The best Canon telephoto lenses will make it easier to get closer to the action and ensure you capture stunning photos. Whether you shoot sports, wildlife, portraits or landscapes, these lenses are essential to have in your photography kit bag.
If you're a serious wildlife or sports photographer then owning a telephoto lens is a must. Telephoto lenses enable you to pick out finer details in the distance and still produce a sharp, clear image. It also means you don't have to be too close to your subject which is perfect when you're shooting wildlife and you don't want to scare animals away.
Likewise, if you're a sports photographer you'll often be in a defined area so you'll want to make sure you can still capture some great pictures, even if you're on the far side of the track, pitch or court.
Telephoto lenses have many uses though and are great for producing different perspectives to wider options. They have a lot less distortion which makes them great for picking out details in a landscape and the longer focal lengths enable you to achieve greater separation between your subject and background. For this reason, portrait photographers will shoot with a telephoto lens so that they have a beautifully blurred background in their image.
Read more: PhotoPlus: The Canon Magazine
So how do you choose the right lens for you? While Canon does make some incredible lenses there are lots of third brands that make equally good lenses only at a fraction of the cost. If you're not loyal to the Canon brand it would be worth considering Tamron or Sigma. Take the Canon EF 70-200 f/2.8L IS III, for example, it's a top-class professional-grade lens for DSLR photographers but it'll set you back more than £2000/$2699. The equivalent Tamron SP 70-200mm f/2.8 Di VC USD G2 not only weighs less, but it'll cost you less than half of the Canon lens.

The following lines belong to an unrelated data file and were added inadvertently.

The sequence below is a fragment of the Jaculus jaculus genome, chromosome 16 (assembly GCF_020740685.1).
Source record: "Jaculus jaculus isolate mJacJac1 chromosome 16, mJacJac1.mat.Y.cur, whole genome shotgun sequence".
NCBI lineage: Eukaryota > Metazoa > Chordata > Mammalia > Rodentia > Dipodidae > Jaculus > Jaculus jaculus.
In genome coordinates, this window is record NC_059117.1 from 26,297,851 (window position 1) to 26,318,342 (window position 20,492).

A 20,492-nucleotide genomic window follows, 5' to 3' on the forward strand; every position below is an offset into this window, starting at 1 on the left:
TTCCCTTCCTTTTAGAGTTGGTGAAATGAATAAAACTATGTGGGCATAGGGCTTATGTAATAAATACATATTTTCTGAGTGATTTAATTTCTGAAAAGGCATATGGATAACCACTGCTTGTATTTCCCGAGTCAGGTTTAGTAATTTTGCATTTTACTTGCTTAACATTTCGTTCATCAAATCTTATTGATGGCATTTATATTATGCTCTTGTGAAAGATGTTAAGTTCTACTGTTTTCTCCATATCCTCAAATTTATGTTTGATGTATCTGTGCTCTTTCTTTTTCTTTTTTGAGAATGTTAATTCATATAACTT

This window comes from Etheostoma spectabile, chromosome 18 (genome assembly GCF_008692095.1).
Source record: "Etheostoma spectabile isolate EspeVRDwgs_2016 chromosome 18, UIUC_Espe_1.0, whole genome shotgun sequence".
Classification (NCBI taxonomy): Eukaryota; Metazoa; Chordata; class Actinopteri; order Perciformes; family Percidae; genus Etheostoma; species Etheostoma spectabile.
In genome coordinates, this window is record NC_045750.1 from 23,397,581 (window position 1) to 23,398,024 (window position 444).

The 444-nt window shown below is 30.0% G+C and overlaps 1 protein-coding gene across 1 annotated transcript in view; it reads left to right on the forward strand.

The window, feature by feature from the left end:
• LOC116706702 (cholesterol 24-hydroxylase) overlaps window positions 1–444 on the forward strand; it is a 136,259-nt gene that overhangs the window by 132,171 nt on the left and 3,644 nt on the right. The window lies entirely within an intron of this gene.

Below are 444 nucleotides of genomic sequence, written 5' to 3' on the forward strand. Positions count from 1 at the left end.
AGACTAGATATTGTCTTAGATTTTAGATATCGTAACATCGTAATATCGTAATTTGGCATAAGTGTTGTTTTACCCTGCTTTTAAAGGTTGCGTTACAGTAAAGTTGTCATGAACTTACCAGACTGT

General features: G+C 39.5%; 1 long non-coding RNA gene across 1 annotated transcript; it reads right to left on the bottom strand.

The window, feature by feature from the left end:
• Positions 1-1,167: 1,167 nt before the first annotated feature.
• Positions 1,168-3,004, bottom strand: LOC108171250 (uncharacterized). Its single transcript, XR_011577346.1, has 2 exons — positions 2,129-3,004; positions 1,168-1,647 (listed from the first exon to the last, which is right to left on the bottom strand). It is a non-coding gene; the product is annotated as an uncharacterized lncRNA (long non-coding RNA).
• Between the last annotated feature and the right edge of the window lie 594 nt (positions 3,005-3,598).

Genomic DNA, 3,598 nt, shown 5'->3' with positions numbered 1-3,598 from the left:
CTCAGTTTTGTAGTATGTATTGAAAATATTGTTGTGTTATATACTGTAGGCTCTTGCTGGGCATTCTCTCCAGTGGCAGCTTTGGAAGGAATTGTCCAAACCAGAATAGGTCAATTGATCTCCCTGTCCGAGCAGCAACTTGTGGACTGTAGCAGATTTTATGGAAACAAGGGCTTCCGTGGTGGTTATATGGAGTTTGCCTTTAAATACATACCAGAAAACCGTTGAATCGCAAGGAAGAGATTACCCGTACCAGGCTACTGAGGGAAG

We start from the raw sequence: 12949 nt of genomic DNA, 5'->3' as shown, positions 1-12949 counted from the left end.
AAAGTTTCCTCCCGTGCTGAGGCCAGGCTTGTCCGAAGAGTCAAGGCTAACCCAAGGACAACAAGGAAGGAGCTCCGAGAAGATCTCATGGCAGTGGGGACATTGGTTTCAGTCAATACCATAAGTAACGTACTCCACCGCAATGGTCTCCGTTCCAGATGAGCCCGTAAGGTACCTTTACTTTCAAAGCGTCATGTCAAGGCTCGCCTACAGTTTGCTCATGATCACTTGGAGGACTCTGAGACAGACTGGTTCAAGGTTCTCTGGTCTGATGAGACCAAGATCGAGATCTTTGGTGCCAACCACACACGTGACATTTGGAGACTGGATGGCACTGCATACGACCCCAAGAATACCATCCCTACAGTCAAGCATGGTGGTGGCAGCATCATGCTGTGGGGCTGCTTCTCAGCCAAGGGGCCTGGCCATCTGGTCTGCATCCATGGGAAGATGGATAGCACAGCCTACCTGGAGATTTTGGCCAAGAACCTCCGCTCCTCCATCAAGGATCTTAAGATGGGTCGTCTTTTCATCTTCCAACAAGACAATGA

In this guide we've compiled the best Canon telephoto lenses, taking price and performance into consideration. Catering for a range or requirements and budgets, it includes relatively small, compact zoom right up to powerful super-telephoto lenses.
We've left ultra-telephoto zoom lenses off they've got their own list: best 150-600mm lenses.
Best Canon telephoto in 2022
A massive improvement over the original Canon 70-300mm IS USM, this Canon EF 70-300mm f/4-5.6 IS II USM has a much faster Nano USM autofocus system that’s virtually silent, yet gives smooth transitions for video capture.
It’s like the best of ultrasonic and stepping motor systems rolled into one and, unlike in the previous lens, the focus ring no longer rotates during autofocus. The image stabilizer is also much improved, with a 4-stop rating, and image quality is much sharper with better contrast.
Another nice touch is that there’s an LCD screen on the barrel with a pushbutton for cycling through display modes. These include focus distance and depth of field, effective focal length on an APS-C format camera, and the current level of vibration.
Shockingly the lens hood for this lens is sold separately - but save yourself money by buying a third-party version, which is much better value than the Canon ET-74B original.